POPULAR MECHANICS’ SENIOR HOME EDITOR SOLVES YOUR MOST PRESSING PROBLEMS.
Q The French drain around my house is clogged. Can something be done to open it up?
A A French drain is the term for any gravel-and-tile or gravel-and-pipe-based system. It takes its name from Henry Flagg French, who chronicled its use in agriculture in the mid-19th century. When it’s around the house, as you describe, it’s actually a footing drain or a foundation drain. It’s meant to drain excess water away from the foundation by gravity, directing it to a point on the lawn.
It’s not unusual for foundation drains to become clogged by tree roots, shrub roots and dirt. Old foundation drains can also simply collapse. If the drain is otherwise in good shape and is relatively new, a drain-cleaning company might be able to clear the obstruction using a water-jet drain-cleaning machine. Some operations even employ a digital drain camera on the end of a gigantic reel of fibre-optic cable. These things can inspect a hundred and more metres of drain.
Repairing and unclogging the drain is the optimal solution. The less desirable and far more expensive solution is to replace the footing drain with a new gravel-and-pipe system. That can cost thousands and leave disturbed landscaping in its wake. If it comes to that, the good news is that you’ll have a dry basement and the work will improve your home’s resale value.
Q How do I keep my wood deck from looking splintery after pressure washing?
A The important thing is to go easy. Those splinters typically result from poor deck care, which allows the wood to deteriorate, followed by overly aggressive pressure washing.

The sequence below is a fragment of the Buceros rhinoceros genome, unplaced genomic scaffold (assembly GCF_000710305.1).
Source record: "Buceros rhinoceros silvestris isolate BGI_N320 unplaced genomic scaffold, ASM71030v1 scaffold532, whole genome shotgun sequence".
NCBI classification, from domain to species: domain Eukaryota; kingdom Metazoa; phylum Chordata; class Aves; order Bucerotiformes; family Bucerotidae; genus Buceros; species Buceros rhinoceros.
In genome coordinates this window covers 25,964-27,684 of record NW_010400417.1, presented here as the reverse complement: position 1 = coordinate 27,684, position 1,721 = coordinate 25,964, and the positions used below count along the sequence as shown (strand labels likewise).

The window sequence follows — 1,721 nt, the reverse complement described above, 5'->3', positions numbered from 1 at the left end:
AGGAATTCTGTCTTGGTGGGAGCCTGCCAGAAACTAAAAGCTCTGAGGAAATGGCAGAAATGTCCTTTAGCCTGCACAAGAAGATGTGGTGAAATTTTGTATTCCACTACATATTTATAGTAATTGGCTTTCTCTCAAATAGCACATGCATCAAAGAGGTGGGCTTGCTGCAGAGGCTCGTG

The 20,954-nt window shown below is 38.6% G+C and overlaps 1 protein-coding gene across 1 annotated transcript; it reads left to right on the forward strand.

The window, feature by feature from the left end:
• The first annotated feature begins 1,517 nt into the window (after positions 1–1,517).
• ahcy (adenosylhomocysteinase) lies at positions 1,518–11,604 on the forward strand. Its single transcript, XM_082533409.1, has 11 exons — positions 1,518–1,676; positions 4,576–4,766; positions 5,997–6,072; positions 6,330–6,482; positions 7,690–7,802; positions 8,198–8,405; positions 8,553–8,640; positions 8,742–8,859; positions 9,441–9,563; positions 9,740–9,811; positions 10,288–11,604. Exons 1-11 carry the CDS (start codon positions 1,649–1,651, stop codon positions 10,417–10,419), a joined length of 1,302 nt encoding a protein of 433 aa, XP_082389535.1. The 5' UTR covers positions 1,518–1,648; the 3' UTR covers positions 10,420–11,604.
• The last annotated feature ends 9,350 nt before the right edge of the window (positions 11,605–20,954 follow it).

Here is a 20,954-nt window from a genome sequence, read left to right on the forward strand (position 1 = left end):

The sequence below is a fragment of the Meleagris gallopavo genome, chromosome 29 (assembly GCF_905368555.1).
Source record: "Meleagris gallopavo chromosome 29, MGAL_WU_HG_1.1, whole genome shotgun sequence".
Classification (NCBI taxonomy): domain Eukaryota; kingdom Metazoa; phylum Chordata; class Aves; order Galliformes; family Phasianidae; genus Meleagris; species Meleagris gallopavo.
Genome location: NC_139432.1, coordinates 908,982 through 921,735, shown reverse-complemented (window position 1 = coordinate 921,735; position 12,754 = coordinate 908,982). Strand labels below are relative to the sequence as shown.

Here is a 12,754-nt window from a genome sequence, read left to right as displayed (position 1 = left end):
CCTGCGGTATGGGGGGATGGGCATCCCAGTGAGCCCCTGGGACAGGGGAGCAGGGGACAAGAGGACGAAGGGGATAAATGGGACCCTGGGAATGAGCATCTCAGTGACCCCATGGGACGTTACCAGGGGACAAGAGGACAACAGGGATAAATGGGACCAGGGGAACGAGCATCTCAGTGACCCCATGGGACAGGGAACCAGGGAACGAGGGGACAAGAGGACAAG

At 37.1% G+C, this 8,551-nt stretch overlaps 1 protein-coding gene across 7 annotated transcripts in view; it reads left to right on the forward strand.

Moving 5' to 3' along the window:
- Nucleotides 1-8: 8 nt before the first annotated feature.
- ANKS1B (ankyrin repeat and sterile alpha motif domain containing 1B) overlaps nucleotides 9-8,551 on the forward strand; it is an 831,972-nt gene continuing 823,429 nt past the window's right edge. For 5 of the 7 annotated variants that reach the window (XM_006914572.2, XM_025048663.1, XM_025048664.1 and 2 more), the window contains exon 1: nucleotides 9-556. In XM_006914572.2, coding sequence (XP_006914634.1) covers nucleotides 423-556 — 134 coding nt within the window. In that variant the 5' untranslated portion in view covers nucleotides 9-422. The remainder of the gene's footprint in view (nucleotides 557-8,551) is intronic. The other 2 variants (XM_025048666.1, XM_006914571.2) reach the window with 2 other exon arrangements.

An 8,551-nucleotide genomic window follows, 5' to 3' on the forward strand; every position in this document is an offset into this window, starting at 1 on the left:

Begin by using a cleaner formulated for use in a pressure washer on a wood deck. Apply the cleaner with the black soap-dispensing nozzle. For additional cleaning, scrub with a synthetic deck brush, then go over it with the soap again. Leave the soap on the surface for the time recommended by the manufacturer. Rinse the area with a 40-degree nozzle (white). For more aggressive cleaning, switch to a 25-degree nozzle (green). Hold the wand about half a metre above the deck and move in the direction of the grain using overlapping passes. The longer you pause on any area, the more likely you are to etch the surface and cause splintering.
Washing in the morning or in late afternoon is better than washing in the heat of the day, because rapid drying can contribute to splintering. Also, avoid over-washing an area. And keep a consistent distance between the nozzle and the deck. After that, let the deck dry without any furniture on it to reduce the chances of light and dark areas that are created by uneven drying. If you do end up with a few splinters, gently sand them away with a hand-sanding block and 100-grit sandpaper.
Q What’s the best way to clean drill bits?
A Twist bits are easy to clean with a small brass wire brush. If you notice build-up, simply scrub the flutes clean. I go one step further: every time I use my drill, when I’m done I brush the bit clean and lubricate it with some 3-In-one Dry Lube. Drip some dry lube on the bit as you turn it slowly. It goes on as a liquid and dries in seconds. Use a paper towel to catch the excess, then turn the bit through the paper towel using your thumbnail to press the towel into the flutes. When you’re done, allow the lubricant on the towel to evaporate,porate then burn the towel or soak it in water before throwing it away. Never put oily paper towels into the garbage. PM